Summer may seem like the wrong time of year to have a serious talk about money with your family. Or maybe it's the most relaxed opportunity you will have to tackle a tough intergenerational discussion. Whatever the case, you cannot put off having the talk.
Fidelity has just released its third biennial study on the topic of family and finance, a unique survey of parents and at least one adult child on a number of retirement planning issues, including retirement income, elder care and estate planning. The results are eye-opening.
These topics appear to make for a mutually disagreeable conversation, but avoiding it can have severe repercussions. Adult siblings may disagree on how parents will be cared for when they can no longer live alone, with one child accepting most of the burden of care. Even before that time arrives, there could be disagreements over money management and bill payment. If you've ever tried to convince a parent he or she needs a hearing aid, you know how difficult such a mundane discussion can be. Now think about discussing moving out of the family home.
The Fidelity survey shows a complete disconnect between what parents and adult children are thinking on key financial planning issues. For example, 93 percent of parents feel it would be "unacceptable to become financially dependent on their children, but only 30 percent of children feel the same way."
Nearly four in 10 families disagree on the role children should play as parents age regarding money and care management. Here's a shocker: 69 percent of parents said they expect one of their children to help manage investments and retirement finances, yet 36 percent of adult children who were identified to assume this role had no idea their parents were planning to give them this responsibility!
Worst of all, 38 percent of parents and 44 percent of adult children have yet to have a conversation about retirement plans, not to mention issues around long-term care. And yet, says the survey, those who have had those conversations in detail have far greater peace of mind.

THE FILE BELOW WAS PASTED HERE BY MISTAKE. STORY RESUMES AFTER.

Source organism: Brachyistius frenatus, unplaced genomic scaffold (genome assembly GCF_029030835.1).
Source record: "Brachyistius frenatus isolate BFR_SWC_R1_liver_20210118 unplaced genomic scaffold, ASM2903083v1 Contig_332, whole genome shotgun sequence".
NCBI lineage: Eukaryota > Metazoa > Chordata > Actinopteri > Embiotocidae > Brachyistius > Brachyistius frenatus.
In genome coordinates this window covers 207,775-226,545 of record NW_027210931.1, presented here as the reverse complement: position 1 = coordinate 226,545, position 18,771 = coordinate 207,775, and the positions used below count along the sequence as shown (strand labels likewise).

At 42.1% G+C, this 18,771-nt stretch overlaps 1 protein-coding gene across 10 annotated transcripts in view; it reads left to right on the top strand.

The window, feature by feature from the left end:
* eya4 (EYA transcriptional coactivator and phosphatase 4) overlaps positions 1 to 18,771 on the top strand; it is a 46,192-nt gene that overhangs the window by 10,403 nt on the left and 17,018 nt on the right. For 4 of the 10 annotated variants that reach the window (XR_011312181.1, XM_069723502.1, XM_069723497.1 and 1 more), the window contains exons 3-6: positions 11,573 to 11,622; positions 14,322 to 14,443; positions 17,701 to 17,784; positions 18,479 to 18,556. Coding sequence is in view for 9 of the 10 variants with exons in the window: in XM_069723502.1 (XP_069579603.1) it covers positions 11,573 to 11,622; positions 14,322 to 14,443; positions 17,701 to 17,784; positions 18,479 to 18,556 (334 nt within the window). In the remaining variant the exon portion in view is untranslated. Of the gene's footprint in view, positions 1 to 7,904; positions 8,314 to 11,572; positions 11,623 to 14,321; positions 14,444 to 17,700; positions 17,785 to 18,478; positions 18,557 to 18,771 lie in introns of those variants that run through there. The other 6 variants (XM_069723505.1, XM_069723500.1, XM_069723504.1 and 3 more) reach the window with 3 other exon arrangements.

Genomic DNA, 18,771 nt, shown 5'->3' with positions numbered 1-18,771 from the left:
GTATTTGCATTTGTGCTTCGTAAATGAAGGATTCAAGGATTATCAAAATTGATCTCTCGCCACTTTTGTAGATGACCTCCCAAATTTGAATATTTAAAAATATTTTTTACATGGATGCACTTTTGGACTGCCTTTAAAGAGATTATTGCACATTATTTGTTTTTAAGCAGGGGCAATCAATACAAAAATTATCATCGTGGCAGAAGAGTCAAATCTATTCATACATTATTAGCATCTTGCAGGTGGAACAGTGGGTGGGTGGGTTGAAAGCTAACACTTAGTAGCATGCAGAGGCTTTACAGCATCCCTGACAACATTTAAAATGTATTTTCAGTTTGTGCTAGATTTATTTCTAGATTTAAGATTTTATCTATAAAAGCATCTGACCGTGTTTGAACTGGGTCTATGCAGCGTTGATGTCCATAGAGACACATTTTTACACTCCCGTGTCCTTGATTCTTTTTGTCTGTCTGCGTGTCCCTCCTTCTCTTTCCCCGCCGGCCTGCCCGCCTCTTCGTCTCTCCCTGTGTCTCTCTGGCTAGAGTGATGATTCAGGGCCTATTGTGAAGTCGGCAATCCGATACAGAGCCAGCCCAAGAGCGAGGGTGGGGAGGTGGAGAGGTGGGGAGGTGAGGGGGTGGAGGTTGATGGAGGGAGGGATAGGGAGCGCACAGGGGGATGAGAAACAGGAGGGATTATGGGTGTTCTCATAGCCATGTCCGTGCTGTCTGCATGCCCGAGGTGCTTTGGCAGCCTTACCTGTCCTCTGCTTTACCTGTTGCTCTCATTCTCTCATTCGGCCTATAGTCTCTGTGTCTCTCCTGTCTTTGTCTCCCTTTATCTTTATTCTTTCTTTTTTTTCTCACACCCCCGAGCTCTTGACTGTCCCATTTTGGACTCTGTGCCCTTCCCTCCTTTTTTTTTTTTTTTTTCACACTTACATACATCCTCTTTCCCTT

Maybe the trick to getting started is to bill this discussion as "getting organized." At my website, TerrySavage.com, you can sign up for my free newsletter and by return email get a link to my Personal Financial Organizer form. Print out as many copies as you and your family need. You can even fill it out online and then print it out to save it.
When you start raising questions such as "Where is a copy of your estate plan?" you might get an answer that reveals that Mom and Dad haven't updated their will or revocable living trust in decades. Or maybe they don't have one at all. Ask about the name of their physician -- and whether the doctor has a copy of their living will (instructions about prolonging life in case of terminal illness) and their healthcare power of attorney. You might find out that you have been assigned those powers.
Obviously, it's important that you or one of the other adult children has access to all documents if your parents are incapacitated -- everything from life insurance policies to deeds to a burial plot.
Those simple "where are" questions could easily lead to a "what if" discussion. As in, what if you developed Alzheimer's? What if you could no longer live in your house? What if one of you dies before the other? Will the survivor have enough income? Now, you're moving into a planning discussion.
These conversations will certainly require more than one sunny summer afternoon. But waiting until it is too late is not the answer. There will never be a better time. And that's The Savage Truth.
Terry Savage is a registered investment adviser and the author of four best-selling books, including "The Savage Truth on Money." Terry responds to questions on her blog at TerrySavage.com.